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  #1  
Old 12-18-2011, 08:26 PM
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Strode Strode is offline
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Opinions needed on emissions questions...Denver area

Hello all. I'm well into tearing apart my '82 Cherokee for a full restoration. I've rebuilt the transfer case so far, and have started stripping everything down for the body work and painting.

I will be rebuilding the 727 and the 360, if only to get it to stop puking fluid all over my floor. It's never run under it's own power for me.

(I'll be posting a build thread when I get far enough along)

So, when I've started studying the engine, all the emissions stuff and vacuum hosing is downright depressing. I can't believe all this stuff works in harmony to produce a good running machine. I'm lucky that I believe it's all 100% stock right now, and nothing has been removed. Except for the mech fuel pump was taken out and there's an electric now.







I'm trying to hack out a master plan for the engine & driveline, and I need to know what everybody's experiences are with emissions testing on their FSJ.

I have to pass Denver area emissions. In looking at the Clean Air Colorado website, the 1982 are the 1st year for rolling on the dyno tests. All I can find for limits are these:

1982 & Newer Light-Duty Passenger Vehicle Limits

Year CO HC NOx
1982 45.0 3.5 5.0


1982 & Newer Light-Duty Truck Limits

Year CO HC NOx
1982 65.0 6.0 6.0

I'm assuming a FSJ would be a light duty truck? I think a good running engine would pass those limits without 80% of the crap that's on the engine now.

Here's my questions:
1) If everything is kosher (I rebuild the carb, replace all the vacuum hoses, do the ignition upgrades, etc) does this setup with all the stock emissions work well?
2) I will keep the catalytic converter obviously, and the air pump. Can I get a non-EGR manifold like an Edelbrock and a Holley 4V and still pass emissions? What if any of these vacuum hoses, air cleaner lid vacuum traps, charcoal canister and other stuff can I get rid of to simplify everthing? Can I meet those standards with aftermarket parts?

I don't need to pull stuff off for the hell of it. If if works well I'll keep it, but....holy cow. What goes where?

Ideally, I'd like to go with a Holley 4v, a different manifold...and get rid of most of this stuff. Does anybody in the front range area know how far the emissions inspectors visually check under the hood, other than the obvious stuff like the CatConv and the air-pump?

Thanks for the help.
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  #2  
Old 12-19-2011, 10:19 PM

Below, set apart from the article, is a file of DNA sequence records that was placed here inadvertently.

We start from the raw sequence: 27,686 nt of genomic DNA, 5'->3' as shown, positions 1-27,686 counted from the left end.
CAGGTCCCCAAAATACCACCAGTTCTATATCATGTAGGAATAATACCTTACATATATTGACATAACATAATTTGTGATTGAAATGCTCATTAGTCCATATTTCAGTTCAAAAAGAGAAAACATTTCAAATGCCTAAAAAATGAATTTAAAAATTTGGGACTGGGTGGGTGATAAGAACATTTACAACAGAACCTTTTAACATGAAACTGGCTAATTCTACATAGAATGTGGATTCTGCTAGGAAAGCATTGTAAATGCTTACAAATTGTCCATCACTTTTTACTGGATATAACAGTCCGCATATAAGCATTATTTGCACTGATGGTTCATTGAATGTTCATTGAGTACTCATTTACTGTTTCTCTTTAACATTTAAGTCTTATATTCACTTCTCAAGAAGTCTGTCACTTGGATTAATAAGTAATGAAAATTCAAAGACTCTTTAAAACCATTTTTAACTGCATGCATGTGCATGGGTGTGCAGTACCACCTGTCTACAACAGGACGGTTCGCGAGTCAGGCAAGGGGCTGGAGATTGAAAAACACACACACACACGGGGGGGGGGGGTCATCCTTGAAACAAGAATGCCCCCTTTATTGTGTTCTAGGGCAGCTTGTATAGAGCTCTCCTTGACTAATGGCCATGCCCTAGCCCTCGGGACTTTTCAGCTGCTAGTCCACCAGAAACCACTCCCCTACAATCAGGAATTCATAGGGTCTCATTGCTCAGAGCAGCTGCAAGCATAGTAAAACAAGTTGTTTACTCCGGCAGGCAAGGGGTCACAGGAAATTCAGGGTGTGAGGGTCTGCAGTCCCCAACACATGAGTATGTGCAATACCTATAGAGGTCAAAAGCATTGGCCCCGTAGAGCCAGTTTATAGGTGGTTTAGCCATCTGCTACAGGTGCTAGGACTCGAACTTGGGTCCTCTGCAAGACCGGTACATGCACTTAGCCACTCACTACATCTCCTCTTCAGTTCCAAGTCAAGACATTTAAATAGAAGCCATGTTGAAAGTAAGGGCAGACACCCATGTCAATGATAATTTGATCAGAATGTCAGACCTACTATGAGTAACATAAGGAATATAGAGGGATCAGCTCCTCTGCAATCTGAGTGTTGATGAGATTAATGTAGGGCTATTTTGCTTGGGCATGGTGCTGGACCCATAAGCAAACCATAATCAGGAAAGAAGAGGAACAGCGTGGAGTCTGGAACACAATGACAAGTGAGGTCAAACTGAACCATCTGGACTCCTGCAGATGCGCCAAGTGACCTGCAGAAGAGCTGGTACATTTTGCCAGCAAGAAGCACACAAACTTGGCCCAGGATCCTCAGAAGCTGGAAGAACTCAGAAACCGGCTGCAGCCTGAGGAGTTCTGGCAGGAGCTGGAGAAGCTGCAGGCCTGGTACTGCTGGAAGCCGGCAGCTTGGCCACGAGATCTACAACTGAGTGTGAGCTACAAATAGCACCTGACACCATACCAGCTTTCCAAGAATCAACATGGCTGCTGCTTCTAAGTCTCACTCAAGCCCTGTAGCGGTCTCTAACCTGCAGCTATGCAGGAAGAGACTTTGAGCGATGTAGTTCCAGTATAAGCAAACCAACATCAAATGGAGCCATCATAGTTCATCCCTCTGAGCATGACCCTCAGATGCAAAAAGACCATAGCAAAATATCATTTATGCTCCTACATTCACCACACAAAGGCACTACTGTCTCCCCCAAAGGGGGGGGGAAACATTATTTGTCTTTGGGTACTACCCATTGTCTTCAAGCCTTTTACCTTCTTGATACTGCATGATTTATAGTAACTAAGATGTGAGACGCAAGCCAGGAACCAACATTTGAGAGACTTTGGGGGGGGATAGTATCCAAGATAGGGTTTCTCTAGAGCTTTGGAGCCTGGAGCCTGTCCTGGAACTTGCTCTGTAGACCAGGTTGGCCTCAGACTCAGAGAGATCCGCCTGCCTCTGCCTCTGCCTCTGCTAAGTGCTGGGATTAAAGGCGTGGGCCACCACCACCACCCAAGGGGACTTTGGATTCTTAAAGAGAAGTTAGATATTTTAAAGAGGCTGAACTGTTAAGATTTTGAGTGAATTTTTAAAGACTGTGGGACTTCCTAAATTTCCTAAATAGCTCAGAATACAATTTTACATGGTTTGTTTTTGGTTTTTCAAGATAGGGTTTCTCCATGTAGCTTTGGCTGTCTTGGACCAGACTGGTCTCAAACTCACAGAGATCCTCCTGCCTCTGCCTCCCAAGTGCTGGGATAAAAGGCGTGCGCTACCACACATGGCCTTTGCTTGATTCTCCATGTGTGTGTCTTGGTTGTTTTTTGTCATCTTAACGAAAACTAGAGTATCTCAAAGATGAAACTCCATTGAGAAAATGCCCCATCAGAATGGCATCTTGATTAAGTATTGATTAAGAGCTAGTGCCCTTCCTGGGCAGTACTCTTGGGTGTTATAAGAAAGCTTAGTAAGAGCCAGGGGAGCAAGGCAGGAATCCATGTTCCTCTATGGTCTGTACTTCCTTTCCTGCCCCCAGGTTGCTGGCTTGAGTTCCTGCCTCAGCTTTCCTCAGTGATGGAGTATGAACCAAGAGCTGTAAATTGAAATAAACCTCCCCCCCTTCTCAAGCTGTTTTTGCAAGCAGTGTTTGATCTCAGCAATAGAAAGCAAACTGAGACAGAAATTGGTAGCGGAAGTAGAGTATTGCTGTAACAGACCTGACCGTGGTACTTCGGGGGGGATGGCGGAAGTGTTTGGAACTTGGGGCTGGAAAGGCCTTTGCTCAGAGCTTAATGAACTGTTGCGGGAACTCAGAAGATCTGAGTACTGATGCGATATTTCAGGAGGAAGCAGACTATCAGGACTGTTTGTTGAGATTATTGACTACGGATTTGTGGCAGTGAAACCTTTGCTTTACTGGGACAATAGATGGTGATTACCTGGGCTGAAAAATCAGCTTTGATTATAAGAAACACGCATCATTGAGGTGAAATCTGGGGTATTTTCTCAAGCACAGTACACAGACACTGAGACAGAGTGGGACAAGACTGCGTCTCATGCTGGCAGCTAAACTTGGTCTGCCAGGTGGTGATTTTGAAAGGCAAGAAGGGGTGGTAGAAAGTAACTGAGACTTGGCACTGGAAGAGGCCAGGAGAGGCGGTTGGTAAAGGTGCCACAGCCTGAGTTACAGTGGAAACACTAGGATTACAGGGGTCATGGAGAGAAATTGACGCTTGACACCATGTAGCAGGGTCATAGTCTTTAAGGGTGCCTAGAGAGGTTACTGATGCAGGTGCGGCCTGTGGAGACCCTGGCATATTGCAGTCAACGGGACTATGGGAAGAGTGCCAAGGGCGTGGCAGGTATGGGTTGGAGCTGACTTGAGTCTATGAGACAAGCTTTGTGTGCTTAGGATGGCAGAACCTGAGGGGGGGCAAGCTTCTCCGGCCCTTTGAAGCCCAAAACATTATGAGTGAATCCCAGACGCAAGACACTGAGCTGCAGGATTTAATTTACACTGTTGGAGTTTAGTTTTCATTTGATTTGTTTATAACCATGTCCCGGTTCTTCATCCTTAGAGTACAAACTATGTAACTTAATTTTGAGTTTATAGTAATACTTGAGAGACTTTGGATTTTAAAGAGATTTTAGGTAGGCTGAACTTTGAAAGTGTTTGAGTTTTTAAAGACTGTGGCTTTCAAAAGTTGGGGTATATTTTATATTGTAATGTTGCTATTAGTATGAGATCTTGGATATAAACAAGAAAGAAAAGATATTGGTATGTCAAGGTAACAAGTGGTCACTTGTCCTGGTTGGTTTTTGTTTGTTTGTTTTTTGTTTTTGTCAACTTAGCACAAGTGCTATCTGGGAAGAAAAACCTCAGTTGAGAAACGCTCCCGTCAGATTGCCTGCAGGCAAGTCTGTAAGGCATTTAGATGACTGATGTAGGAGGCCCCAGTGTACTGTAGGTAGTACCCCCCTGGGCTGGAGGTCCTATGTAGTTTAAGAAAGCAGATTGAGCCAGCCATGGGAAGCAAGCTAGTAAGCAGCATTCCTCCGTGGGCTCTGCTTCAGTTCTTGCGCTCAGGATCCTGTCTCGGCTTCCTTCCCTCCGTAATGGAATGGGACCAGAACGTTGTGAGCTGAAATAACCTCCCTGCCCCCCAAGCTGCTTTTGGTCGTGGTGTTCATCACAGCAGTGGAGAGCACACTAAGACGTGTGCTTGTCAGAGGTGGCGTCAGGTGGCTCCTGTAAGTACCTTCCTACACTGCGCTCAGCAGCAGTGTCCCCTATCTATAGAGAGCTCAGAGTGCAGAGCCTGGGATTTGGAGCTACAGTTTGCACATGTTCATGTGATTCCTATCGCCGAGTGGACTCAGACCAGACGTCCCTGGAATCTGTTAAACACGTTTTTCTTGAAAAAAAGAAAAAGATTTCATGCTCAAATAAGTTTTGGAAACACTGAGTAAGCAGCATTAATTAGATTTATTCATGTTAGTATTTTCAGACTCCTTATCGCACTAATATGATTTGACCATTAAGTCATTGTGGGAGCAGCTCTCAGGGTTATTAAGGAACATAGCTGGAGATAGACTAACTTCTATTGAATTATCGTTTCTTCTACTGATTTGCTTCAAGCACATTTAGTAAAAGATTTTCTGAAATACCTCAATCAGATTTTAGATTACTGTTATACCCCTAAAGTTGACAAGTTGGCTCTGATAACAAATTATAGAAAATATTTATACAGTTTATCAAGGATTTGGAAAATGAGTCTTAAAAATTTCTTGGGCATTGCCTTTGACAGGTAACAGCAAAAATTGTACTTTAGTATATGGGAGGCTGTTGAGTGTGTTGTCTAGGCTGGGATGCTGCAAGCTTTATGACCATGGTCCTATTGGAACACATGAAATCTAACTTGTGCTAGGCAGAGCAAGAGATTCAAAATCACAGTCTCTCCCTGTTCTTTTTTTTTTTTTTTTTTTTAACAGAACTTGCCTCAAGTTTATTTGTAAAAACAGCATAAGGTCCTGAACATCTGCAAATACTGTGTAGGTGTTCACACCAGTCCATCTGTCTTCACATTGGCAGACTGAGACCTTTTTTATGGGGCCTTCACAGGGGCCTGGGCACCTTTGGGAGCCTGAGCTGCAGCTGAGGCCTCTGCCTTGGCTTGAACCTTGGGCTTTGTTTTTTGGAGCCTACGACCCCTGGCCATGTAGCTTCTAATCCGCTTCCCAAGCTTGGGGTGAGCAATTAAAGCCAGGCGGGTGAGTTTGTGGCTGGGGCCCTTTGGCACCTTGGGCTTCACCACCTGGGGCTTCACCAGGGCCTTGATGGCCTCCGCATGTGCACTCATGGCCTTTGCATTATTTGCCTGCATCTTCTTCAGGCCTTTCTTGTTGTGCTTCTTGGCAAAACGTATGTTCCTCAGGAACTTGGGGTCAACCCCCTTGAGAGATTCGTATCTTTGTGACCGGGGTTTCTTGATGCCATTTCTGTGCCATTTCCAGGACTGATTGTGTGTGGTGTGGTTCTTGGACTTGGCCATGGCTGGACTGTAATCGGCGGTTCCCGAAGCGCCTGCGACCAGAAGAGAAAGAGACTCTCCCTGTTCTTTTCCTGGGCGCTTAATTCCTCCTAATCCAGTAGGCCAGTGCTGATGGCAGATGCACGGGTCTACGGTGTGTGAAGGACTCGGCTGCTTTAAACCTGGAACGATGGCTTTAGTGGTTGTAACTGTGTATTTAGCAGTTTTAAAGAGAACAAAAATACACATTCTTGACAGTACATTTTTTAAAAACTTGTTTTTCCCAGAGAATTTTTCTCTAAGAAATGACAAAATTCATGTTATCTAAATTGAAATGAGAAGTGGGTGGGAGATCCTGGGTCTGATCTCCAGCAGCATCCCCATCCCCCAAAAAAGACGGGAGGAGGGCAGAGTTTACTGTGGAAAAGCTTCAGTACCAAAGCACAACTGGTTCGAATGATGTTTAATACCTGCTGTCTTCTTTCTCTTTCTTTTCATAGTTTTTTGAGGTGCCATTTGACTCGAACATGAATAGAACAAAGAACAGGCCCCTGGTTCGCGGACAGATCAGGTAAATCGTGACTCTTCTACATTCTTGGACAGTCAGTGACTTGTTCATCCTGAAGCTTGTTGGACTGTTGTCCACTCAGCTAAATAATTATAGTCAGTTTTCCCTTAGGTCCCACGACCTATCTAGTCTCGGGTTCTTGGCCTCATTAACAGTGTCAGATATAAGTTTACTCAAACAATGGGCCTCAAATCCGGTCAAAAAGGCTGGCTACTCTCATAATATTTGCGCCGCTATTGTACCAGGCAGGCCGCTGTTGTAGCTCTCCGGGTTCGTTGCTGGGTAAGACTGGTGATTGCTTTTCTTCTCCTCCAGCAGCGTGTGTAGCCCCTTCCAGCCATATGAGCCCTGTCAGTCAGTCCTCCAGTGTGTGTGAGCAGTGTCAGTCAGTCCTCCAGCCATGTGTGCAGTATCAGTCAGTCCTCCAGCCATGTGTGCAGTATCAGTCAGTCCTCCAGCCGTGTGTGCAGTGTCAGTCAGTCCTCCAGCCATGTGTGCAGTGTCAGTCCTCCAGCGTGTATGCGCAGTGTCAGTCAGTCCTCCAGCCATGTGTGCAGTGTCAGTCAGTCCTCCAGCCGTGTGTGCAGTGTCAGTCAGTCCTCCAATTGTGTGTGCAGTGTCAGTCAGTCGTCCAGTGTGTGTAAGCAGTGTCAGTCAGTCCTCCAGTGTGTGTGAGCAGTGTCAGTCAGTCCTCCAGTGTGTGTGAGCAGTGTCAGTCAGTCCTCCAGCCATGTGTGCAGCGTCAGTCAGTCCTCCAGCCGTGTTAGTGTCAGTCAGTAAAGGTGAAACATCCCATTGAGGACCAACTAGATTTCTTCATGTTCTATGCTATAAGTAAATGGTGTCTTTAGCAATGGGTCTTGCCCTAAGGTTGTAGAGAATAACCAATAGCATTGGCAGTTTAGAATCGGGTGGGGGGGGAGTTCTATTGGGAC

flying_squirrel flying_squirrel is offline
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check it out if you haven't already. The guy who wrote it is a moderator on this forum. His explanation is very straight forward and informative.
http://tc.wagoneer.net/sblog/static...._vac_emissions
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  #3  
Old 12-19-2011, 10:27 PM
FSJ Guy FSJ Guy is offline
 
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That's a good link. With all the devices hooked up and working correctly, FSJ's are supposed to pass easily. The also includes a well tuned carb.

You will want to retain all the emissions control devices. They may not necessarily check for them, but when working, they WILL reduce emissions.
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Old 12-19-2011, 11:09 PM
Blake Blake is offline
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Good luck with it!

I 100% recommend you change at least one thing and that is too install a "TFI" ignition system. It's basically a new much stronger coil along with a new distributor cap and wires. It's a 'tune up' and should be done to help it run better and pass emissions easier.

I posted pics and part numbers in my Goofy build thread. Link in my signature. You will also find emissions information in there.
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  #5  
Old 12-20-2011, 05:53 AM
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Quote:
Originally Posted by flying_squirrel
check it out if you haven't already. The guy who wrote it is a moderator on this forum. His explanation is very straight forward and informative.
http://tc.wagoneer.net/sblog/static...._vac_emissions

Thanks for the replies.

Squirrel, that's a wonderful link, thanks alot.

Blake, the TFI upgrade is definitely on the list. I have your's bookmarked.

FSJ, I was really hoping to change the carb/manifold to a Holley/Edelbrock. Alot of the emissions stuff is built into that Motorcraft carb. I hoped I'm not doomed to keep it.
I also think the Edelbrocks I have looked at (I haven't researched too much) are non-EGR.

I love me the sound of some secondaries opening up.

I don't want to pull it all off just for the sake of removing it.....I just don't see how I can keep all of that stuff and do what I want.
Does anybody have a formula for what's really important to keep?
I know the air pump and the cats for sure.
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  #6  
Old 12-20-2011, 08:51 AM
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Without an EGR it may be very hard to pass NOx.